Quick, What’s This Worm?

Day 4 of my Blogging 101 class: Publish a post you’d like your ideal audience member to read, and include a new-to-you element in it.

Okay ideal audience member…quick, what’s this worm? You don’t know? Really? What kind of an audience member are you? One of Steinbeck’s lines from The Log From the Sea of Cortez pretty much sums up how I want theoutershores to be, in the eyes of its readers.

All things are one thing and one thing is all things… It is advisable to look from the tide pool to the stars and then back to the tide pool again.

Connectedness is a core value of theoutershores, and there is no ideal audience member. We’re all in this together, and everybody’s making unique contributions.

A green algae, Chlorophyta
A green alga, Chlorophyta – northern Oregon coast

Do you know what this intertidal marine alga is? I know it’s a green alga. Can you tell me more? Probably not, and guess what; you’re not alone.

My sketch of a frustrating intertidal green algae
My sketch of a frustrating intertidal green algae

Lot’s of times, there are no answers to my questions and so, instead of getting frustrated, I sketch.

Do you think you know your chitons?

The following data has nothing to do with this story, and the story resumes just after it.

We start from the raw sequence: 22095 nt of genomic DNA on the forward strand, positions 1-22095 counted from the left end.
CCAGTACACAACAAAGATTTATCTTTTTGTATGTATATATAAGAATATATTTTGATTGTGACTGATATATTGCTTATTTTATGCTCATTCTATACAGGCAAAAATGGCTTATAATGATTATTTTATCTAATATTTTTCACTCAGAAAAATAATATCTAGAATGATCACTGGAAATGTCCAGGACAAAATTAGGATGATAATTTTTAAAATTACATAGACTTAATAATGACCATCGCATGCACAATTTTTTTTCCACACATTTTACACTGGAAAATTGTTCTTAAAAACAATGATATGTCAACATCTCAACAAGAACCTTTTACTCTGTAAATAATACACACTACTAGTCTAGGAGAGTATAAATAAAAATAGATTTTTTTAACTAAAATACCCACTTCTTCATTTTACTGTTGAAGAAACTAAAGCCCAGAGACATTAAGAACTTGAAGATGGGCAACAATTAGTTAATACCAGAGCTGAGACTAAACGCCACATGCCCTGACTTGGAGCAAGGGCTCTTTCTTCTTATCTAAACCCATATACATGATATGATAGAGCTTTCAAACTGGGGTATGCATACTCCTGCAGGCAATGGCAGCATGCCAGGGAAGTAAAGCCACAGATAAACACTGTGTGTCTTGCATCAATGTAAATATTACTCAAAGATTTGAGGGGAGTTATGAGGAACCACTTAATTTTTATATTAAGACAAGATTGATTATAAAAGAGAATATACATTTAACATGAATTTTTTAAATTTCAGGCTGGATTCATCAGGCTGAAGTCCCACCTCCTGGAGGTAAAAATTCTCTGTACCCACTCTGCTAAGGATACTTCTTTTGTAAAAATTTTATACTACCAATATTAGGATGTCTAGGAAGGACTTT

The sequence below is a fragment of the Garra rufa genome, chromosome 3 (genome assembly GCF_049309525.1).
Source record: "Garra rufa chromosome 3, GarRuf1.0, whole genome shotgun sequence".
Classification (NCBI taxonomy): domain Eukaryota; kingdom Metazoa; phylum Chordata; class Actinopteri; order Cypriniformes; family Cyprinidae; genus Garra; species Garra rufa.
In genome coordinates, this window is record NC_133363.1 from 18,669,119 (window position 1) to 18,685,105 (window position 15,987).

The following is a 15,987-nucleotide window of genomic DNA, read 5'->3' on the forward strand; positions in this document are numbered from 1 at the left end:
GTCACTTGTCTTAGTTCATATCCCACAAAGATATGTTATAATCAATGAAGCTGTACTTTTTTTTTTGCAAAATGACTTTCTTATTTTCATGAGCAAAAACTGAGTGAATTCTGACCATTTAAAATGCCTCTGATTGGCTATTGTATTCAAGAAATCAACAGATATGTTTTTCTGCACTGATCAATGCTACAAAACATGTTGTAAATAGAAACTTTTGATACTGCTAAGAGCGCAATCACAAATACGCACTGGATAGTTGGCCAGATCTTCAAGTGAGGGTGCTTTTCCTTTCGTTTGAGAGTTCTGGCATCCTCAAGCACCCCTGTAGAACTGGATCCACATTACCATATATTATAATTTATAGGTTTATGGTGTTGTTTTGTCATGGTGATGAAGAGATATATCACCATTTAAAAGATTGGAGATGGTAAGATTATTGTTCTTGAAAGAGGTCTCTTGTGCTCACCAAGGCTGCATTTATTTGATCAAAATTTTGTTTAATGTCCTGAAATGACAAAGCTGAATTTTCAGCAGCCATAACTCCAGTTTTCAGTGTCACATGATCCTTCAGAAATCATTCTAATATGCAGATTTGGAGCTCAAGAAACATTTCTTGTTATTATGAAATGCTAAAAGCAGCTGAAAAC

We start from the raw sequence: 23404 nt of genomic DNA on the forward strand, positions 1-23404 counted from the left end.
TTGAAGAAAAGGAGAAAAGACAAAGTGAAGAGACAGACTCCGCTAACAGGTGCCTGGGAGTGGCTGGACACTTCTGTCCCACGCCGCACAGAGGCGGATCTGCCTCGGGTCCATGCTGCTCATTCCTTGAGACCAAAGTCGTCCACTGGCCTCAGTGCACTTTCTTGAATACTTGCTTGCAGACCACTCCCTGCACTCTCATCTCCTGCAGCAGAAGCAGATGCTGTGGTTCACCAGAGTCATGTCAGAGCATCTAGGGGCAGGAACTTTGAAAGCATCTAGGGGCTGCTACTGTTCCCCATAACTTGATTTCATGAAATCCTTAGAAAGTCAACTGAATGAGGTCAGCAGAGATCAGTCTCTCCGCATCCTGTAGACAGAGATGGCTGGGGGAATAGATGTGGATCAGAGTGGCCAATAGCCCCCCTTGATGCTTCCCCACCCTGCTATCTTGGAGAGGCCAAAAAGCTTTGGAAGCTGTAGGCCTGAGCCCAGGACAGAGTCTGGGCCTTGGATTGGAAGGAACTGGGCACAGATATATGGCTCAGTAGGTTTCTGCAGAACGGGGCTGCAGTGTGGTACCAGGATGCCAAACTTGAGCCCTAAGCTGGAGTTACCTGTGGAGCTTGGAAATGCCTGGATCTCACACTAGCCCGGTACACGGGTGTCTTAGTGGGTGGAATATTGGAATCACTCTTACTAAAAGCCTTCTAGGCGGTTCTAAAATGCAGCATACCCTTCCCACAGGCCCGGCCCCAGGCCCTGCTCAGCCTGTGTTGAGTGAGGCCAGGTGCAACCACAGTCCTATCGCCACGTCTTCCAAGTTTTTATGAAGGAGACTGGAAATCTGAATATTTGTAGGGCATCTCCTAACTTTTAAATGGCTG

Feeling lucky?
Chiton, northern Oregon coast
I thought I was sketching M. muscosa now, I'm not so sure
I thought I was sketching M. muscosa now, I’m not so sure

I don’t know, specifically, which chiton it is. If by chance, you do, please drop me a line.

Tiny starfish, , perched on a giant barnacle, Balanus nubilus
A tiny starfish, P. ochracaceus, perched on a giant barnacle, Balanus nubilus

I guess my ideal audience member would be somebody who thinks this image is pretty cool.


Steinbeck, J. 1951 (The Viking Press Edition, 1962). The Log From the Sea of Cortez. The Viking Press.


  1. I think that all of your pictures are interesting. There is a lot going on in them.

    At first glance, I thought that the annelid was Nereis virens (or something similar) but the more that I look at it, the less sure I am. I found a really good source at one point for identifying annelids off from the Pacific coast of North America, but I can’t find it now. When I read through a lot of the descriptions, it appears that the major distinguishing features are are not very distinguishing. In other words, they all look really similarly.

    I’ve got nothing on that algae. Nothing.

    As far as the Chiton is concerned, I think that it is Mopalia hindsii. Stepping through a key on wallawalla.edu lists this as the most likely candidate.

    “I’m going to eat you!” said the seastar to barnacle.

    1. “In going to eat you!” That’s so funny. I’m not going to be able to get that out of my head for a long time. Thanks for the laugh. On the worm, a couple folks suggested Glycera, but you’re right, the characters are tough with just a photo – even with a specimen in hand, it’s tough. Thanks for the tip on the Moplia. I’ll check that wallawalla site. I appreciate the tip. And, thanks for the compliment on the photos; there is a lot going on. The list of things I didn’t see in wild, but only noticed later in a photo later, is long.

    1. Haha! I don’t know his name (perhaps a bloodworm). Maybe someday an expert will identify it for me. If that happens I’ll be sure to let you know.

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